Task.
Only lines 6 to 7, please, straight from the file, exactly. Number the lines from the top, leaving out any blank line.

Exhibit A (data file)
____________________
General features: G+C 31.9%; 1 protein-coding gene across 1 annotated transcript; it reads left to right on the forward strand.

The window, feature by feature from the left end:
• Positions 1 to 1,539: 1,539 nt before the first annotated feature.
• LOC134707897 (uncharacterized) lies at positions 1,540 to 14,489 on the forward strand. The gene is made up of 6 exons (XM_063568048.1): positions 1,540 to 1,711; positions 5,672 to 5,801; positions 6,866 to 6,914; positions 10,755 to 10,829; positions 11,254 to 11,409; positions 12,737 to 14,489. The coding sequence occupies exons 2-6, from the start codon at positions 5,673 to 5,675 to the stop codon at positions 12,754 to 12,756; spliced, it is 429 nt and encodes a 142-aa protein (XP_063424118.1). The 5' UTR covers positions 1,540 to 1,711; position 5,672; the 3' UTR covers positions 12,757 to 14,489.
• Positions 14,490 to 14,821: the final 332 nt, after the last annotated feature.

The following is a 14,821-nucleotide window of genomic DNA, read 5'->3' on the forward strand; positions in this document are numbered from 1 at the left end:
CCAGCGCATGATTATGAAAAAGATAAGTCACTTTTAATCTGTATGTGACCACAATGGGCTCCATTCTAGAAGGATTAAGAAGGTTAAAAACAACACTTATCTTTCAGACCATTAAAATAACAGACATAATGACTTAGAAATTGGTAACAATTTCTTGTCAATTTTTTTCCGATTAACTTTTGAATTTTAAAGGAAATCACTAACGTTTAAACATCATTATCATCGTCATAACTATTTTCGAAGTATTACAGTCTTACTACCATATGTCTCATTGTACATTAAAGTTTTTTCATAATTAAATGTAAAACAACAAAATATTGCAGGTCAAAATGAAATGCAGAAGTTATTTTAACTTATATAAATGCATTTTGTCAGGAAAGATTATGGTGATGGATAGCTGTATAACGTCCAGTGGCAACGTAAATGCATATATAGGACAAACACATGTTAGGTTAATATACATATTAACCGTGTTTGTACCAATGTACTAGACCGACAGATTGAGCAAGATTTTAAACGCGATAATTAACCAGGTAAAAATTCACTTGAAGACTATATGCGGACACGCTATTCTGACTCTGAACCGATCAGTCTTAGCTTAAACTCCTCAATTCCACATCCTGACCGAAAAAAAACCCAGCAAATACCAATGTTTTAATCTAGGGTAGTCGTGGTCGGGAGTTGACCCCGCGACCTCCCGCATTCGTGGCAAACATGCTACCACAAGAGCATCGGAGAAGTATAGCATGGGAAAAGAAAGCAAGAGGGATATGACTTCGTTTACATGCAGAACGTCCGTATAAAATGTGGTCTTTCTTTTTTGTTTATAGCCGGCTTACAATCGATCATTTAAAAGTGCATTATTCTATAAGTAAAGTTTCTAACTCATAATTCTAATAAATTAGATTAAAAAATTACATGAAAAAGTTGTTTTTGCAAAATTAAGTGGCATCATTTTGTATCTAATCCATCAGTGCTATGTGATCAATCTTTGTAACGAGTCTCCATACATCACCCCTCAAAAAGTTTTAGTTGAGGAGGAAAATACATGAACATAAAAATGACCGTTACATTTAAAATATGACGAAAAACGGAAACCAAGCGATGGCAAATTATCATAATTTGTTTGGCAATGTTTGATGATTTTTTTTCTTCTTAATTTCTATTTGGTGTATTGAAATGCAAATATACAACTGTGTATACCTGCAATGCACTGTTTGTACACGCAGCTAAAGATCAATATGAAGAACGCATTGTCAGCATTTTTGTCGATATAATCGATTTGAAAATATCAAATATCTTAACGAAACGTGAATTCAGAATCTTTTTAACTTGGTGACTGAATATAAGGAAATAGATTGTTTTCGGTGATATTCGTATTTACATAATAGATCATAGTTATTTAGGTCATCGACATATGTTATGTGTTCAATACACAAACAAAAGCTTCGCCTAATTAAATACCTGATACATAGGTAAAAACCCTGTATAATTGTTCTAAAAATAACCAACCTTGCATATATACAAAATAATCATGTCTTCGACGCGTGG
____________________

The following is a 14,821-nucleotide window of genomic DNA, read 5'->3' on the forward strand; positions in this document are numbered from 1 at the left end:
CCAGCGCATGATTATGAAAAAGATAAGTCACTTTTAATCTGTATGTGACCACAATGGGCTCCATTCTAGAAGGATTAAGAAGGTTAAAAACAACACTTATCTTTCAGACCATTAAAATAACAGACATAATGACTTAGAAATTGGTAACAATTTCTTGTCAATTTTTTTCCGATTAACTTTTGAATTTTAAAGGAAATCACTAACGTTTAAACATCATTATCATCGTCATAACTATTTTCGAAGTATTACAGTCTTACTACCATATGTCTCATTGTACATTAAAGTTTTTTCATAATTAAATGTAAAACAACAAAATATTGCAGGTCAAAATGAAATGCAGAAGTTATTTTAACTTATATAAATGCATTTTGTCAGGAAAGATTATGGTGATGGATAGCTGTATAACGTCCAGTGGCAACGTAAATGCATATATAGGACAAACACATGTTAGGTTAATATACATATTAACCGTGTTTGTACCAATGTACTAGACCGACAGATTGAGCAAGATTTTAAACGCGATAATTAACCAGGTAAAAATTCACTTGAAGACTATATGCGGACACGCTATTCTGACTCTGAACCGATCAGTCTTAGCTTAAACTCCTCAATTCCACATCCTGACCGAAAAAAAACCCAGCAAATACCAATGTTTTAATCTAGGGTAGTCGTGGTCGGGAGTTGACCCCGCGACCTCCCGCATTCGTGGCAAACATGCTACCACAAGAGCATCGGAGAAGTATAGCATGGGAAAAGAAAGCAAGAGGGATATGACTTCGTTTACATGCAGAACGTCCGTATAAAATGTGGTCTTTCTTTTTTGTTTATAGCCGGCTTACAATCGATCATTTAAAAGTGCATTATTCTATAAGTAAAGTTTCTAACTCATAATTCTAATAAATTAGATTAAAAAATTACATGAAAAAGTTGTTTTTGCAAAATTAAGTGGCATCATTTTGTATCTAATCCATCAGTGCTATGTGATCAATCTTTGTAACGAGTCTCCATACATCACCCCTCAAAAAGTTTTAGTTGAGGAGGAAAATACATGAACATAAAAATGACCGTTACATTTAAAATATGACGAAAAACGGAAACCAAGCGATGGCAAATTATCATAATTTGTTTGGCAATGTTTGATGATTTTTTTTCTTCTTAATTTCTATTTGGTGTATTGAAATGCAAATATACAACTGTGTATACCTGCAATGCACTGTTTGTACACGCAGCTAAAGATCAATATGAAGAACGCATTGTCAGCATTTTTGTCGATATAATCGATTTGAAAATATCAAATATCTTAACGAAACGTGAATTCAGAATCTTTTTAACTTGGTGACTGAATATAAGGAAATAGATTGTTTTCGGTGATATTCGTATTTACATAATAGATCATAGTTATTTAGGTCATCGACATATGTTATGTGTTCAATACACAAACAAAAGCTTCGCCTAATTAAATACCTGATACATAGGTAAAAACCCTGTATAATTGTTCTAAAAATAACCAACCTTGCATATATACAAAATAATCATGTCTTCGACGCGTGG